Mr Kharge has been explicit about his expectations from the members of the CWC and in doing so has set himself a very tough task. That he did not ignore the problems within the party he was elected to lead is a measure of how he determined he is to make the organisation a stable and sustainable instrument for big and small political purposes. It is intriguing that the media did not swamp the public with a flood of stories about the dissensions and cross-cutting conversations that must have taken place during the two-day deliberations. By all accounts, there were no rebel groups that set themselves up as standard-bearers of the institution or guardians of the sacred tenets, whatever those may be.
With what is now characteristic of Mr Kharge, he set out his agenda and his expectations. He pointed out that the "challenges aren’t just those of the Congress Party; they concern the survival of Indian democracy and the preservation of the Constitution of India". With brutal accuracy, Mr Kharge politely told off the Congress leadership and handed out a job profile: "This is not the time for us to rest".
The unvarnished truth that the Congress won in Karnataka because "organisational unity is of utmost importance… only through unity and discipline can we defeat our adversaries" -- was both a challenge to the factional warriors in the party and a caution that Mr Kharge delivered during the CWC meeting and put it out on "X" to make sure that there was no distortions in what he said and expected. The end goal was "we must unite and overthrow this dictatorial government in order to save our democracy". He was explicit: "In the last 10 years under BJP rule, the challenges faced by ordinary people have multiplied". His prescription was equally direct: "We must work tirelessly, putting aside personal interests. We must prioritise the success of the party putting aside our personal differences."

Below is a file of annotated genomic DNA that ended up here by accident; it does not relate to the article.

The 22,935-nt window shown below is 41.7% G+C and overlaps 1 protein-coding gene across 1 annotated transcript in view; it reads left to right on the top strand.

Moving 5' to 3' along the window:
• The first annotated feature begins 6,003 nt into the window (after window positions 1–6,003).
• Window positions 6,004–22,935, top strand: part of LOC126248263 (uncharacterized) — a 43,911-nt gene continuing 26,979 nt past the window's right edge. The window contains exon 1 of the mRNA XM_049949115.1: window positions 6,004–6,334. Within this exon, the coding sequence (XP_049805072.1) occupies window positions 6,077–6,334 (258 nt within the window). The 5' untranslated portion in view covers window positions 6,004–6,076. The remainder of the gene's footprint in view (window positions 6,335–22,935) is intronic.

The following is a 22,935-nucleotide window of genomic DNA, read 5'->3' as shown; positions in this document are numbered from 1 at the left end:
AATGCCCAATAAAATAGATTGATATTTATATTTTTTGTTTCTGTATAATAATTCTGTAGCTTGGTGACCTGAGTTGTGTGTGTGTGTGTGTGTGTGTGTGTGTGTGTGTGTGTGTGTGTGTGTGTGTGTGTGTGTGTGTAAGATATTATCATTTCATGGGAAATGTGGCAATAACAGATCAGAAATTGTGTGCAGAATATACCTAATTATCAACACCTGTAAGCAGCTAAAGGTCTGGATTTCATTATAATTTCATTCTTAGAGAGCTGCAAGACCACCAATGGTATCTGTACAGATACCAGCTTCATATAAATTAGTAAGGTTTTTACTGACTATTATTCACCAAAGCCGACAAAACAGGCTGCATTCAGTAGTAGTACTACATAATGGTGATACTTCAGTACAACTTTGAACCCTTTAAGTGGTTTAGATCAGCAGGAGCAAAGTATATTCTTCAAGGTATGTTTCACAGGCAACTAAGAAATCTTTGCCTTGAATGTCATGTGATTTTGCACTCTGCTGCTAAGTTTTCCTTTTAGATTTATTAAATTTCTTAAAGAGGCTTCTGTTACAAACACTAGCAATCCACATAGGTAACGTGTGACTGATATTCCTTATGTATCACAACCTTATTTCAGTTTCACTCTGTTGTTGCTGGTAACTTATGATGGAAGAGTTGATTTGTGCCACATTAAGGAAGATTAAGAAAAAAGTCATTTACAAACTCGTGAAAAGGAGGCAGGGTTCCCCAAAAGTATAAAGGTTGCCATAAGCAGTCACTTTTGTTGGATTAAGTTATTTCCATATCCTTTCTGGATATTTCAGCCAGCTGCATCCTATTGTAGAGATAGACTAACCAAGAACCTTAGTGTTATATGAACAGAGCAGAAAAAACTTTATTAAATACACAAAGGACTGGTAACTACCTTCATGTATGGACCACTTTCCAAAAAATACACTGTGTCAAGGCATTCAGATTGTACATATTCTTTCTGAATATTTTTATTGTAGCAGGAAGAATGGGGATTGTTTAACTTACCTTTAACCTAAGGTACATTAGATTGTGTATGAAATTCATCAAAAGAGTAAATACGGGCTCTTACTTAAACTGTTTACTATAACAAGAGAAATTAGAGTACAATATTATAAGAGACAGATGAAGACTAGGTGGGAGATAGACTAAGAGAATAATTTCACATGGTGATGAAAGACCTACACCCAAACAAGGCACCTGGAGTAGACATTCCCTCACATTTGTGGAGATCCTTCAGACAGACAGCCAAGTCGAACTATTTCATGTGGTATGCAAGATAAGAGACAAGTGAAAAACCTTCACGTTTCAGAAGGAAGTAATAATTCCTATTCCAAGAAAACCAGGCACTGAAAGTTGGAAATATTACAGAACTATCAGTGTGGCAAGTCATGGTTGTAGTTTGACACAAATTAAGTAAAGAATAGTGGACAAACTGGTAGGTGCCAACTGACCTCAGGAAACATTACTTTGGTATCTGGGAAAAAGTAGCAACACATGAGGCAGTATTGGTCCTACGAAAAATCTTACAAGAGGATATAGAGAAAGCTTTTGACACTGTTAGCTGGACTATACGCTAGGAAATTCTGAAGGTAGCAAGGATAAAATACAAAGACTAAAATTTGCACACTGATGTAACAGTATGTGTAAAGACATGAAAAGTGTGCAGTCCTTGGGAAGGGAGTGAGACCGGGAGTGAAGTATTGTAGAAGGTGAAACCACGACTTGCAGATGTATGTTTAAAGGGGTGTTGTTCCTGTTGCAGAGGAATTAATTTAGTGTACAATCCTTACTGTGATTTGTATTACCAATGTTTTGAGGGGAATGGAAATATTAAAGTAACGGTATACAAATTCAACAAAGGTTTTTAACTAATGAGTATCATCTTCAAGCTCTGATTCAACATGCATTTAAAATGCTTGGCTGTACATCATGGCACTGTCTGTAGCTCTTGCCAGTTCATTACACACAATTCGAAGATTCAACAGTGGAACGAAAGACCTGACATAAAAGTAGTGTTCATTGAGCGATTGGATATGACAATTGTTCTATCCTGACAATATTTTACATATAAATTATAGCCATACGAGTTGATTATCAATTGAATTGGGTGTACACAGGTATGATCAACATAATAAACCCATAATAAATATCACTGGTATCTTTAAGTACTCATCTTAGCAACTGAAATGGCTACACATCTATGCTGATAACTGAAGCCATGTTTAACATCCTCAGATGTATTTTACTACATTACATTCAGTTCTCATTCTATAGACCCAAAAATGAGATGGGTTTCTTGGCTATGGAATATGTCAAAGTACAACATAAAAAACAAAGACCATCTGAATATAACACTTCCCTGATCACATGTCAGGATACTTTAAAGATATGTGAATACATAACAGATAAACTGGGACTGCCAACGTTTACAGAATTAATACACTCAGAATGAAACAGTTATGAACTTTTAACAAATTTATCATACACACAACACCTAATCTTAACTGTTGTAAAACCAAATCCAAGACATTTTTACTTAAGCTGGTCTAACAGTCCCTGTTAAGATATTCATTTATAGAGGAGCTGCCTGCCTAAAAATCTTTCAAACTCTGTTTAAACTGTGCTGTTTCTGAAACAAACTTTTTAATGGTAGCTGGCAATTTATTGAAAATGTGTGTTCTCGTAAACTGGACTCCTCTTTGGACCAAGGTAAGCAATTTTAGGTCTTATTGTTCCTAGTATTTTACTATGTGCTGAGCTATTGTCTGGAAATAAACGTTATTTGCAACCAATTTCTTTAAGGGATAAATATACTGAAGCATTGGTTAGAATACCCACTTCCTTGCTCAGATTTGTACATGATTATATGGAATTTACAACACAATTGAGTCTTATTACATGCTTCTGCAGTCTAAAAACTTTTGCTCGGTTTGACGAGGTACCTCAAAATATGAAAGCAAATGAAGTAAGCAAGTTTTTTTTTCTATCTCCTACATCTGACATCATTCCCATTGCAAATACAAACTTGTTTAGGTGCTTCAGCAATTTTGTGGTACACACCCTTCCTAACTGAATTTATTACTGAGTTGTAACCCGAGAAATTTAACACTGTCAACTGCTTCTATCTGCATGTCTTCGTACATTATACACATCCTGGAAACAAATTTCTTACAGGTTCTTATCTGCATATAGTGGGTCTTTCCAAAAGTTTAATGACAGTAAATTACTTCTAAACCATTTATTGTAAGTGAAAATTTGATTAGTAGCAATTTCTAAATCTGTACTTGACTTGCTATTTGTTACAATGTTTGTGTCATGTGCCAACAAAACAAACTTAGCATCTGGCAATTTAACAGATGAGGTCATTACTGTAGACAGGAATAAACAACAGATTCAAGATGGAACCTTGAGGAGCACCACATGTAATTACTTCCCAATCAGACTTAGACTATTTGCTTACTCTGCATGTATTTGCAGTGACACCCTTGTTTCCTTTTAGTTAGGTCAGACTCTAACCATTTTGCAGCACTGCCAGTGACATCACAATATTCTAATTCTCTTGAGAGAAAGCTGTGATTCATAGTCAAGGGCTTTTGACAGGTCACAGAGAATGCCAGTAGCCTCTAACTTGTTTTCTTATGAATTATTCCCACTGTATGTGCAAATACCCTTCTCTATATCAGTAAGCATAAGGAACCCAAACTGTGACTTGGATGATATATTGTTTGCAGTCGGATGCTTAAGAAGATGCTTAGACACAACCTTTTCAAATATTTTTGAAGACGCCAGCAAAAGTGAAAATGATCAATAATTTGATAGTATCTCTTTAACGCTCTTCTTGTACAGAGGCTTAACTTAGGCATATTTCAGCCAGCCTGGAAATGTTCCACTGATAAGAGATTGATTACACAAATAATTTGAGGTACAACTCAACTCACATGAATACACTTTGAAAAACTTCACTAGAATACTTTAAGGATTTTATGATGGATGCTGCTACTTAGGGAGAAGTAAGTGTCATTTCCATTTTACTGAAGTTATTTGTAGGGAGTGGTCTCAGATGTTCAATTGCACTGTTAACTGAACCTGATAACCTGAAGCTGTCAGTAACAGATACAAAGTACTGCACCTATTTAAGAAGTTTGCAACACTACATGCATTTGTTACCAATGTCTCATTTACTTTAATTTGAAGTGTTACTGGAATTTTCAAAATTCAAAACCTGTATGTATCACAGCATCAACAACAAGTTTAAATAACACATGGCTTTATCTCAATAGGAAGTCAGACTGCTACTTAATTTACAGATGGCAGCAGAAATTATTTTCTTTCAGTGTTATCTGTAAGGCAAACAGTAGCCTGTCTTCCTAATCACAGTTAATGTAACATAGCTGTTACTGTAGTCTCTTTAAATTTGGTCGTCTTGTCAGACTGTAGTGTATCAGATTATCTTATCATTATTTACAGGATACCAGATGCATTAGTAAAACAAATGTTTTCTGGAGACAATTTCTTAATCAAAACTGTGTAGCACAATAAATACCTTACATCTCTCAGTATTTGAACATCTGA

By dodging the snares that the BJP has planted, like the Prime Minister hitting out at the "INDI Alliance", calling it "ghamandiya" (arrogant), and claiming that the nation would be set back by a thousand years, which has to be understood as a reference to Mughal times in the RSS chronology, for it has a "hidden agenda of attacking Sanatan Dharma, which they want to destroy", the Congress has shown unexpected focus and discipline. The choice of Hyderabad for the CWC meeting is another instance of its renewal; it hopes to, at least, jostle the BJP out of the running as the principal challenger to K. Chandrashekhar Rao’s Bharat Rashtra Samithi, if not actually win the state.
The Congress leaders have collectively handed themselves a task list: the five state elections where their determination and winning capabilities will be tested. The state elections will be a face-off between Narendra Modi and INDIA, with the Congress going to war on behalf of the alliance. To an extent, what is won and/or lost in the state elections will contribute to building capacities within INDIA as a group and the Congress, which has the biggest stake, for the 2024 Lok Sabha elections.